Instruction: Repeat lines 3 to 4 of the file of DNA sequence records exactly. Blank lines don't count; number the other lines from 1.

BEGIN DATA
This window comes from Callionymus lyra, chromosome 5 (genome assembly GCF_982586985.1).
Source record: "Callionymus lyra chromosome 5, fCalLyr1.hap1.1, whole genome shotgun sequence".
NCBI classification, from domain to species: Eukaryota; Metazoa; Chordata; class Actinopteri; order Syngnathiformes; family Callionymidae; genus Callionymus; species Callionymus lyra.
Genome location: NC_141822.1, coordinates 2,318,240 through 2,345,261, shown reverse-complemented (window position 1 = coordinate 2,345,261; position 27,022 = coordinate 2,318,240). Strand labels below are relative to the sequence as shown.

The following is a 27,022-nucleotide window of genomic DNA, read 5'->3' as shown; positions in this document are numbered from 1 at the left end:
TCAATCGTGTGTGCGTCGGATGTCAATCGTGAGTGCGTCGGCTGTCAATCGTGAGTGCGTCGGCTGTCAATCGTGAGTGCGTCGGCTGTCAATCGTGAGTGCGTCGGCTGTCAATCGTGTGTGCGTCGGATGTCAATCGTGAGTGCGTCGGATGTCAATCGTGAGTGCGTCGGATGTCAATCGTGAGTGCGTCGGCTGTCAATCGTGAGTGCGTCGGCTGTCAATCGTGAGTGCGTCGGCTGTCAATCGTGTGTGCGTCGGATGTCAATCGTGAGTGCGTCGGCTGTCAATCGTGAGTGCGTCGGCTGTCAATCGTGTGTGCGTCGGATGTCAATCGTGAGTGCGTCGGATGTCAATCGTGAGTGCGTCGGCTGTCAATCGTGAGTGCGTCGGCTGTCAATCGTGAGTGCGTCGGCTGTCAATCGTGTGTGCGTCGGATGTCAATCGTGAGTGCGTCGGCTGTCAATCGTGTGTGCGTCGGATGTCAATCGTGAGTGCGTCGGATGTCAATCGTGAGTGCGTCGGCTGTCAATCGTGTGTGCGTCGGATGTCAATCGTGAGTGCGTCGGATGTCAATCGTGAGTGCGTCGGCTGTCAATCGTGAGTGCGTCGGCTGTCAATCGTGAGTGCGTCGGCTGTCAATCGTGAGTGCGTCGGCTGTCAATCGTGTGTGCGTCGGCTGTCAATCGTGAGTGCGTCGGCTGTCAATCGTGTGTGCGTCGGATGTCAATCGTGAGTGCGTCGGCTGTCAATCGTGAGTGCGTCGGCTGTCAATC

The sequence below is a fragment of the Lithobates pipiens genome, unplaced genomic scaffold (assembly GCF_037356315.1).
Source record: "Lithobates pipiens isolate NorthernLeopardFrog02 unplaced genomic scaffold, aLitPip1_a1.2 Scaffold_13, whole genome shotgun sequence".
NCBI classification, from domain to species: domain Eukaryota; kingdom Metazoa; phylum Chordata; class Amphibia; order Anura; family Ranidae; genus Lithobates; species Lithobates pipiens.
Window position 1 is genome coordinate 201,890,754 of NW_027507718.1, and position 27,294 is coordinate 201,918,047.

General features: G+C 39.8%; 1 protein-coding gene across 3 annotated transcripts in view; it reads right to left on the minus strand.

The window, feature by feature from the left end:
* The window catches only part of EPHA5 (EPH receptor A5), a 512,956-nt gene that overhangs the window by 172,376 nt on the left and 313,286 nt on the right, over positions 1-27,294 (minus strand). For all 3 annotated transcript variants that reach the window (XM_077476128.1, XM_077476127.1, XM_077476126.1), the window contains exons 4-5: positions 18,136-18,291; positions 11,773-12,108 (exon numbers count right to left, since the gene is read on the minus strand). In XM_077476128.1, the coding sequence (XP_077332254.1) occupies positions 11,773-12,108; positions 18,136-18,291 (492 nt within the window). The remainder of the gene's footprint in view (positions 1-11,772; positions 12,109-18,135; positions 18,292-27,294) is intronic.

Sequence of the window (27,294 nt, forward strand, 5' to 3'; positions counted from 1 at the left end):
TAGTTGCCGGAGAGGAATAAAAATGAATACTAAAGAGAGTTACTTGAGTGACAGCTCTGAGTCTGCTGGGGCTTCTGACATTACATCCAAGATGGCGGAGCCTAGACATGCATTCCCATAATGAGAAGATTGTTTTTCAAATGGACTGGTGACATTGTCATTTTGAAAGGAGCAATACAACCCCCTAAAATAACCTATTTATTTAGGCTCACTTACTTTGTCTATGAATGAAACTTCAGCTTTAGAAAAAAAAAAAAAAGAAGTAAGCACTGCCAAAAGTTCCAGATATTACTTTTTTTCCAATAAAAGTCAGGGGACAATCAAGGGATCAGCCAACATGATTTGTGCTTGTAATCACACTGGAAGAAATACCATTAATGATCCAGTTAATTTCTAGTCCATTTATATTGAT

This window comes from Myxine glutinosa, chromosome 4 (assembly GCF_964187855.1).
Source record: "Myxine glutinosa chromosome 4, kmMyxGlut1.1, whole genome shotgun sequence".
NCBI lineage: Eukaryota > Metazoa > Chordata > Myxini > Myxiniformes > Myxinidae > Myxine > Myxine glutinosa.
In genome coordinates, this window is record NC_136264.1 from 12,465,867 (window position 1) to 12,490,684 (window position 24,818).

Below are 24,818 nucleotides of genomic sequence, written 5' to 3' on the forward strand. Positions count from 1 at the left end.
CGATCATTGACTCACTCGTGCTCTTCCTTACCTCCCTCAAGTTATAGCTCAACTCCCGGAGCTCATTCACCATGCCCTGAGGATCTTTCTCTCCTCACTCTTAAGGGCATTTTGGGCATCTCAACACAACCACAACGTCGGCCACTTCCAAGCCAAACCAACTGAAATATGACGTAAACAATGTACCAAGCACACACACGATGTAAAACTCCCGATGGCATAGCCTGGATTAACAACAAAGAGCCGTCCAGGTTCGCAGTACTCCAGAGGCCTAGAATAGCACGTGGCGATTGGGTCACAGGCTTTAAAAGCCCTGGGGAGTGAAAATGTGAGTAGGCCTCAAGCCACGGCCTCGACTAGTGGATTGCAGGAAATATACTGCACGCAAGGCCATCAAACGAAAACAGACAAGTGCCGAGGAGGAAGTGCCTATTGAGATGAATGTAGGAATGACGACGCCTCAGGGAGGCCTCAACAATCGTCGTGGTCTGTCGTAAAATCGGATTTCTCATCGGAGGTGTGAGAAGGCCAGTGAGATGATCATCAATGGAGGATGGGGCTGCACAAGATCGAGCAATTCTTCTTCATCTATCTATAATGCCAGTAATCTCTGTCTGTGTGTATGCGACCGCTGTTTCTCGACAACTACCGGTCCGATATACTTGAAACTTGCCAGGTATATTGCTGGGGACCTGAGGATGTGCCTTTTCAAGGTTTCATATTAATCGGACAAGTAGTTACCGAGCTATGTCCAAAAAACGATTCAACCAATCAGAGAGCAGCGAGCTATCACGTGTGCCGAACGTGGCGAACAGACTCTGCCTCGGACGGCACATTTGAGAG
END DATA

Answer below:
NCBI classification, from domain to species: Eukaryota; Metazoa; Chordata; class Actinopteri; order Syngnathiformes; family Callionymidae; genus Callionymus; species Callionymus lyra.
Genome location: NC_141822.1, coordinates 2,318,240 through 2,345,261, shown reverse-complemented (window position 1 = coordinate 2,345,261; position 27,022 = coordinate 2,318,240). Strand labels below are relative to the sequence as shown.